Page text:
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2024 Goal: Gratitude

2024 Goal: Gratitude

When I go on my walk/runs in the morning with my two dogs, I often listen to various podcasts.  A staple in that rotation is “Hidden Brain” with Shankar Vedantam.  One of the episodes I listened to recently opened with this monologue:

“If you make at least $30,000 a year, congratulations. Your income is 10 times the global median and in the top 5% of incomes worldwide. If you are older than 35, congratulations. For much of human history, many people died before they were 30. If you have a job and stable income, live in a democratic country and have a college degree, you are in a rarefied group in the history of humankind. If you enjoy good health, good friends, nice vacations, you really ought to get down on your knees and thank providence.

So, are you on your knees yet?”

The remainder of the near hour-long episode was about how we often focus on the bad, instead of being grateful for the good, with the host delving into the psychology behind this phenomenon and implications for not only interpersonal relationships but seemingly unrelated spheres such as politics and even sports.   

But I could not get the beginning of that podcast out of my mind.  

As I reviewed that list of blessings, I realized I had experienced every single one.  Not only that, but against many odds, I had survived a near-fatal sepsis episode almost 3 years ago now - so every day I’ve lived since is a gift I could have missed.  Given that, I should be on my knees every single day.

The benefits of practicing gratitude 

Despite my resolution in 2022 that included gratitude as part of the plan, I have to admit there have been many days when I've let small annoyances crowd out appreciation of the fact that I’m here to experience them.  And that’s not just a matter of missing out on a little joy.  According to Mayo Clinic, experiencing gratitude is associated with a host of mental and physical benefits. Studies have shown that feeling thankful can improve sleep, mood and immunity and even lower blood pressure. Gratitude can also decrease depression, anxiety, difficulties with chronic pain and risk of various chronic diseases.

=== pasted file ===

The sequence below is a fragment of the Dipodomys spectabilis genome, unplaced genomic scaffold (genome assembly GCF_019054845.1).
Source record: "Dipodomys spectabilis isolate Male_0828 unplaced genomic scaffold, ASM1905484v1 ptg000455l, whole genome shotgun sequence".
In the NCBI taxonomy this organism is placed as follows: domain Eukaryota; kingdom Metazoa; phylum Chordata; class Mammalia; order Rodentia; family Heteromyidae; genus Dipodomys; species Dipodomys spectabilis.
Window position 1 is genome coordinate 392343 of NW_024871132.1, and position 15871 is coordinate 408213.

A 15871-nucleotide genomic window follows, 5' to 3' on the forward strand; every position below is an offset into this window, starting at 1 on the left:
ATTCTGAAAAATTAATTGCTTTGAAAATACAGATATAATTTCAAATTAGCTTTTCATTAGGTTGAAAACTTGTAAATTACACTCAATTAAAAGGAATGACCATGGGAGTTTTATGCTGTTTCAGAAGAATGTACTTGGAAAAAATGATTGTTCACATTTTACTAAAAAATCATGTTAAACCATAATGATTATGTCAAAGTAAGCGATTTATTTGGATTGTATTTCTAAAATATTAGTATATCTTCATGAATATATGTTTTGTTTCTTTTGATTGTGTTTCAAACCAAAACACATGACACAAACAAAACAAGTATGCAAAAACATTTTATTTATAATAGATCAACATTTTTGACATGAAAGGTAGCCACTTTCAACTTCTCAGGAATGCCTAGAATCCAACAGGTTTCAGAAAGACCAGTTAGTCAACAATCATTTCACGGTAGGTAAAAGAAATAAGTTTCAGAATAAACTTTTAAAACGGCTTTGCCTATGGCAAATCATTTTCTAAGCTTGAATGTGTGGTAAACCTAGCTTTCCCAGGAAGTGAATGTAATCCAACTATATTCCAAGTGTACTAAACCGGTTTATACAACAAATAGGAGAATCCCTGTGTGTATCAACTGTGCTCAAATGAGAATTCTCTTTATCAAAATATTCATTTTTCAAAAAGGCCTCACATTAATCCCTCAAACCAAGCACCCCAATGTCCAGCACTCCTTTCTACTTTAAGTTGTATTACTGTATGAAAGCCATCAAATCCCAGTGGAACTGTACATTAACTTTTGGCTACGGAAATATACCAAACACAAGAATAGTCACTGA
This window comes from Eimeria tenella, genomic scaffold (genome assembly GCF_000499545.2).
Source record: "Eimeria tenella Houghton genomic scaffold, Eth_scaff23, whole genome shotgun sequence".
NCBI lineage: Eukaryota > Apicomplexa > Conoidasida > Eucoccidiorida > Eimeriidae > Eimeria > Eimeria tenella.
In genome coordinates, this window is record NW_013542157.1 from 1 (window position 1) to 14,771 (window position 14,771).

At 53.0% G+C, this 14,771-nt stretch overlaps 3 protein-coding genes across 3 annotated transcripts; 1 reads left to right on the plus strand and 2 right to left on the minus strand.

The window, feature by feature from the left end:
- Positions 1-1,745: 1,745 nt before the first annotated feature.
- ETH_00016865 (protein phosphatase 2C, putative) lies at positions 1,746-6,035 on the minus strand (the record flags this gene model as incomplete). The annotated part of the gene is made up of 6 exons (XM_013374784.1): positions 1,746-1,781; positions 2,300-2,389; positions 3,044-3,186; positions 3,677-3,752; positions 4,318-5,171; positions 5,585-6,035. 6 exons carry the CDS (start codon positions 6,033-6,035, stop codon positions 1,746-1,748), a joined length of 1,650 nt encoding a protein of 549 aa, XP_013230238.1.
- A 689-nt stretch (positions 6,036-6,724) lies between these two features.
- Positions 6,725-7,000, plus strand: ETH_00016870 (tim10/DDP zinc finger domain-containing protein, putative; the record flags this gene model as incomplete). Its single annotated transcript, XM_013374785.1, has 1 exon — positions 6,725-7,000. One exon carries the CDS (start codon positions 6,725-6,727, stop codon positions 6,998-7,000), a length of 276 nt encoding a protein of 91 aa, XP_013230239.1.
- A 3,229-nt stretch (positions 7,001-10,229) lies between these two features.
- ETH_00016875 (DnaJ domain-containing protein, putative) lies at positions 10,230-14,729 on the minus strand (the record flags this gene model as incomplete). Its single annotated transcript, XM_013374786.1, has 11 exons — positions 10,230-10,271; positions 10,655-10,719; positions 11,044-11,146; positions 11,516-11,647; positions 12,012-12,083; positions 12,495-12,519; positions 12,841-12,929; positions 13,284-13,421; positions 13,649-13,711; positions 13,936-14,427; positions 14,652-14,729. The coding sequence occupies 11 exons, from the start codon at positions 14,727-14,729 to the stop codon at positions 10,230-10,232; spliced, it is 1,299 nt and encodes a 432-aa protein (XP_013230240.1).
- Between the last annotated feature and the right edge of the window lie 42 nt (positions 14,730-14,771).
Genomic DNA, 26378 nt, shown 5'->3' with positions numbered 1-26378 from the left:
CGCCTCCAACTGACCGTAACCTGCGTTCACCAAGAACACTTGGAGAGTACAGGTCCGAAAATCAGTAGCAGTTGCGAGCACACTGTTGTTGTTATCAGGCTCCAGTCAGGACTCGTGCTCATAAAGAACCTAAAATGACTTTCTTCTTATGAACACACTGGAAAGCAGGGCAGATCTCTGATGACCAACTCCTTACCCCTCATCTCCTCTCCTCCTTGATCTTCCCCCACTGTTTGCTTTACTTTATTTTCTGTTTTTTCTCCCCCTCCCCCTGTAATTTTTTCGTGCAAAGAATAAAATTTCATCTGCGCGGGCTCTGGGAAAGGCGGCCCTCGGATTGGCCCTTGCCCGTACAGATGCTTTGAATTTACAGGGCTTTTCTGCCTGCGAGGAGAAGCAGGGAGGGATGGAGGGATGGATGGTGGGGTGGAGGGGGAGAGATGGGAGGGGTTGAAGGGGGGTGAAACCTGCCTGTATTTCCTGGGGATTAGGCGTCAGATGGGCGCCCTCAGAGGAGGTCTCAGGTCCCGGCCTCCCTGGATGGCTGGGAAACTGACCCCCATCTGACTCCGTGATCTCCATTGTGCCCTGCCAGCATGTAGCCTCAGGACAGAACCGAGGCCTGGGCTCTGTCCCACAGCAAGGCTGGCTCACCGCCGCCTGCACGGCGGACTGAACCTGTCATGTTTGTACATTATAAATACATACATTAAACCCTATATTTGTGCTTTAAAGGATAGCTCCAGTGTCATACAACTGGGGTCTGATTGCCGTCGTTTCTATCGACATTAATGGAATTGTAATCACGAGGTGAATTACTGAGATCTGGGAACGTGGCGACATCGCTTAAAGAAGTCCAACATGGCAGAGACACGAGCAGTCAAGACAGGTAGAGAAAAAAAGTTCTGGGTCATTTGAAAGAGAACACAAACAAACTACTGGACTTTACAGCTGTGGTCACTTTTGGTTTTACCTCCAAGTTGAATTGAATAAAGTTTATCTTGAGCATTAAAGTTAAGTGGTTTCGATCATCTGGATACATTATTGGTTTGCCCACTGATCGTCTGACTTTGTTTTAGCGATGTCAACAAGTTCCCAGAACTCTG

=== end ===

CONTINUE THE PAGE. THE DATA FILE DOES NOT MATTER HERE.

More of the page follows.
Plus we know that positive emotions, like gratitude, encourage other positive emotions and actions – like feelings of connection to other people and better adherence to positive lifestyle pursuits including exercise and a healthful diet.  In effect, positivity breeds more positivity. 

Being grateful is not always top of mind when we’re living our busy lives – or dealing with health issues.  But maybe it should be.  Because no matter how insurmountable our problems appear, we are surrounded by endless miracles.  A seed that becomes a plant.  Our hearts, that simply beat on their own.  A newborn baby.  Each and every sunrise.  It’s all AH-mazing. 

So in 2024, every time I find myself getting frustrated or focused on the negatives, every time I experience a setback of some sort, I’m going to take a deep breath, pause, and remember all my blessings. 

Because I truly have so many.

2023 update:  Last year, my goal was to focus on strength training and I promised that I would report back.  Well, it took me a while to get going but I’m proud to say that since May of this year I’ve been working with a (very patient) trainer - and lots of crazy equipment - to build muscle tone.  I’m up to pressing 210 lbs with my legs, pulling 214 lbs down with my torso and lifting 130 lbs with my calves.  I’m sure every gym rat reading these stats is chuckling right now, but as someone who is 5'4" and barely tips the scale at 110, I’m feeling pretty good about all those milestones.  And I can honestly say that I am entering the new year genuinely stronger.  Plus I plan to stick with it!  As it turns out, all that crazy equipment is kind of fun.  I'll let you know my latest stats at next year's-end.  (Spoiler alert – there will still be chuckling.)

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